Problem solved: compensate for rents lost due to the pandemic

October 11, 2022

As part of our ongoing Problem Solved series, Habitat speak with Carl Cesaranodirector of the accounting firm Caesarano and Khan.

Reassess budget priorities. It is very difficult to navigate the landscape these days. In addition to the lingering pandemic, there is very high inflation and spending is more unpredictable. The assumptions and claims that were in the original budgets have changed, so it’s time to see what expenses can be cut. Consider whether it is possible to increase fees other than maintenance and assessments.

A sharp decline in commercial revenue. When you have a lot of business units, your entire budget is based on their revenue. We have a client whose annual business revenue – from stores and restaurants – exceeded $1 million. When the pandemic closed many stores, her income was cut in half and she had to find a way to make up the shortfall to balance her budget.

The act of balancing. We have done this in several ways. The underlying mortgage was refinanced before rates started to rise, and we were able to lower the interest rate and also put money into the reserve fund. We were also able to get a repayable loan from the Paycheck Protection Program. We had expected utility prices to rise and we have used various alternative suppliers to lock in our natural gas rate until 2023 and our electricity rate until mid-2022.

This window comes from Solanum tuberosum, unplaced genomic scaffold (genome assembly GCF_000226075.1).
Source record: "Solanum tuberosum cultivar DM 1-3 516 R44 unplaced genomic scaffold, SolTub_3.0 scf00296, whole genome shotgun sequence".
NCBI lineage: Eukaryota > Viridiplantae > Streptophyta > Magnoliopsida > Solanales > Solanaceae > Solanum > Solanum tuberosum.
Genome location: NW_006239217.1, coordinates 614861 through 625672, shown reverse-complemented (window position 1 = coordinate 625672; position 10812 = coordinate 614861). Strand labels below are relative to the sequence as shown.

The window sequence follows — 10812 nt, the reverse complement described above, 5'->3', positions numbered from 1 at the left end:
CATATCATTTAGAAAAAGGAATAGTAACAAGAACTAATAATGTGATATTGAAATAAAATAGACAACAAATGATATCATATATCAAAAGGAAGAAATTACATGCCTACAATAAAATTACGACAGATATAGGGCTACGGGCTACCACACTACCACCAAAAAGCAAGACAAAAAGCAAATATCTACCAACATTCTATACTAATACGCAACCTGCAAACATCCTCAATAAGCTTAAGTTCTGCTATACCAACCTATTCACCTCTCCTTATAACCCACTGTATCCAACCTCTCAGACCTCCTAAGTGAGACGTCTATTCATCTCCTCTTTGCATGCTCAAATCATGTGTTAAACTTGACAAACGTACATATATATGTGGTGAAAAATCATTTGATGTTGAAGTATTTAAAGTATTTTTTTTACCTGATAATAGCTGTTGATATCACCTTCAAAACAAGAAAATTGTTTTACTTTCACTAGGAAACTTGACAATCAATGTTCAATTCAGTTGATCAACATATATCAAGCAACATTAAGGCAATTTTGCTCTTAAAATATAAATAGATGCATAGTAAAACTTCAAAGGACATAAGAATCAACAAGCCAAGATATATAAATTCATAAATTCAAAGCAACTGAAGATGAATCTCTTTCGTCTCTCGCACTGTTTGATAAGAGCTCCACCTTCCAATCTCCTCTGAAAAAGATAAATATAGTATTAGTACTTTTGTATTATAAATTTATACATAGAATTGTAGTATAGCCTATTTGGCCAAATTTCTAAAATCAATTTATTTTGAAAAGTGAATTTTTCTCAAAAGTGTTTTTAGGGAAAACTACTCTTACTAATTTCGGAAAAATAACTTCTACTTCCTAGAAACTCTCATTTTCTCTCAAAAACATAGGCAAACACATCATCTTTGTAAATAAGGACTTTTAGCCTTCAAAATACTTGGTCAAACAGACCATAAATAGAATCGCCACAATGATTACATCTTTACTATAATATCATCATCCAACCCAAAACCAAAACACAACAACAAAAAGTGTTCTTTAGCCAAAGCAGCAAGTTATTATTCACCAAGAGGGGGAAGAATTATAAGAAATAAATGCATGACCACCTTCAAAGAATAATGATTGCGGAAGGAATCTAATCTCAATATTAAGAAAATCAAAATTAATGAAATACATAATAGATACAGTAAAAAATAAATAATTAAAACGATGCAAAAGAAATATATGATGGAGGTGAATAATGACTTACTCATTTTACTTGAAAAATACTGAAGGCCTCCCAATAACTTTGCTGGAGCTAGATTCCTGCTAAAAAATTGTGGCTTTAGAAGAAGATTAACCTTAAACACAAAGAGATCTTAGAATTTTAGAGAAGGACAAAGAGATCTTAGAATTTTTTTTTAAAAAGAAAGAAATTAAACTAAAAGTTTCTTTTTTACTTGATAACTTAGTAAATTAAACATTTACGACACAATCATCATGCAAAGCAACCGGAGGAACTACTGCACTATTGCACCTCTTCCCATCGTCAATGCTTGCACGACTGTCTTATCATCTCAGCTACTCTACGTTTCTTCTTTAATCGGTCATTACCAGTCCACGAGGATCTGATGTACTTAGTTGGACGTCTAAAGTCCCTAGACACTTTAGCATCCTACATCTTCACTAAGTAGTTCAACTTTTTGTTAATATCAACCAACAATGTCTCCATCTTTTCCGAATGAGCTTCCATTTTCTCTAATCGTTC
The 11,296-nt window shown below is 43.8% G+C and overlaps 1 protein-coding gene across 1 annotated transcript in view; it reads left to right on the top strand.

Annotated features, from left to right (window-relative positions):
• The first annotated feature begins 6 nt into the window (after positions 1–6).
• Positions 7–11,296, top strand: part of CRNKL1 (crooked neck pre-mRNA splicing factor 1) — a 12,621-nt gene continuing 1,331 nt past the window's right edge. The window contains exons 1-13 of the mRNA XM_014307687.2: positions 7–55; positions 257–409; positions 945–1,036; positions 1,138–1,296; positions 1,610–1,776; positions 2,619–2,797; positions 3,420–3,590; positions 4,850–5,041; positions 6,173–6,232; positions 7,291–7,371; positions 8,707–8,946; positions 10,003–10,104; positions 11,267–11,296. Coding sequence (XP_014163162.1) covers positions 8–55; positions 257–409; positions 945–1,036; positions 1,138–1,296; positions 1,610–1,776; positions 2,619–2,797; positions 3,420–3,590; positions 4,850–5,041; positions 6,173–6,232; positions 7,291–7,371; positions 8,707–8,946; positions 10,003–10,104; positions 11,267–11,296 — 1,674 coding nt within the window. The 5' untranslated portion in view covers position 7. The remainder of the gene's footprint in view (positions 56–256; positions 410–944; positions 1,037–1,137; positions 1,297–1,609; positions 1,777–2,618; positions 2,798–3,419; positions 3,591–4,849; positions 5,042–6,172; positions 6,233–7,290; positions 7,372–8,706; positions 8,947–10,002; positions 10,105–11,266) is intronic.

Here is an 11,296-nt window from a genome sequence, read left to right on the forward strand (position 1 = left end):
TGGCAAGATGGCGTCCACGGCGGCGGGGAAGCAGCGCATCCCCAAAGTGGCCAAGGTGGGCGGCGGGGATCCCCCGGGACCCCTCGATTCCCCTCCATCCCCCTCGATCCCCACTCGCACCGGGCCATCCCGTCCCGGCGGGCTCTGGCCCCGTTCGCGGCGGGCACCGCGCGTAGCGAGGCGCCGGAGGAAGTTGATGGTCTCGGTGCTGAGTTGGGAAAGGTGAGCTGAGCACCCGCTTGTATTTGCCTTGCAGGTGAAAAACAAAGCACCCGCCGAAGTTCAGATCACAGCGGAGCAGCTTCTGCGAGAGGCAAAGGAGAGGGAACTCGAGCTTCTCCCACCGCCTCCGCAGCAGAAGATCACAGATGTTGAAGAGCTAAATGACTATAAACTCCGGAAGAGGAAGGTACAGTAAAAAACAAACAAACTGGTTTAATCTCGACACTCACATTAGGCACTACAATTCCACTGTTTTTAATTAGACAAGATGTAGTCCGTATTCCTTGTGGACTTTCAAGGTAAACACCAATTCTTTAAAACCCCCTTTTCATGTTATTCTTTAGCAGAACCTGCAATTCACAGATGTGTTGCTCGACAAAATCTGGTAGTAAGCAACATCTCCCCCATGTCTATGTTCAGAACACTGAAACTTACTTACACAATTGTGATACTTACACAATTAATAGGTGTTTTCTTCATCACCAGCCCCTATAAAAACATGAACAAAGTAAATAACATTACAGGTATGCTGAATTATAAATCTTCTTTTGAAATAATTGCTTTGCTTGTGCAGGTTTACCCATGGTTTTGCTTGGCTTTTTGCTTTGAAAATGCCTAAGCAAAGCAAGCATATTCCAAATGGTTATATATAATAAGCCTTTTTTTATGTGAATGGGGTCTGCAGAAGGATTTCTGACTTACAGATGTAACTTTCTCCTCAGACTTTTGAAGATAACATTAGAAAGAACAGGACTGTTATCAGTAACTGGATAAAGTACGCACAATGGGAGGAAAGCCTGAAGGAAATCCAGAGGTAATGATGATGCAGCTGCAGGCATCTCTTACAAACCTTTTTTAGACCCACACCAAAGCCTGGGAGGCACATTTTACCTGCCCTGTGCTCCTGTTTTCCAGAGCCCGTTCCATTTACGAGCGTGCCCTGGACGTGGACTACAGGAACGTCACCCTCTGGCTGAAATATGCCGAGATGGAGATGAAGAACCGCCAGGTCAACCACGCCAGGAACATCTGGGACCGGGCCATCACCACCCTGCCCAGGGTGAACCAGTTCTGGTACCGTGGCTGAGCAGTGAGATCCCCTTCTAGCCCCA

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Which flows again. Each commercial tenant has had different issues, and we’ve taken these into account to kick-start the revenue stream. Depending on the type of business, we have offered rent discounts and different lease models. We have restructured some of the leases to provide more flexible terms to make it easier for small businesses to stay in business. We basically did it tenant by tenant, and the good news is that everyone is back up and running. Our existing tenants are active again and we have again reached our million dollars in cash flow from rent.

More challenges ahead. Going forward, budgets will have to be a living, breathing thing. You will have to watch them all the time. As an accountant, my approach is to work as a consulting business partner. I want to help them look at things in real time and look at all the options available to us. And we’re going to have to keep tweaking and increasing where necessary.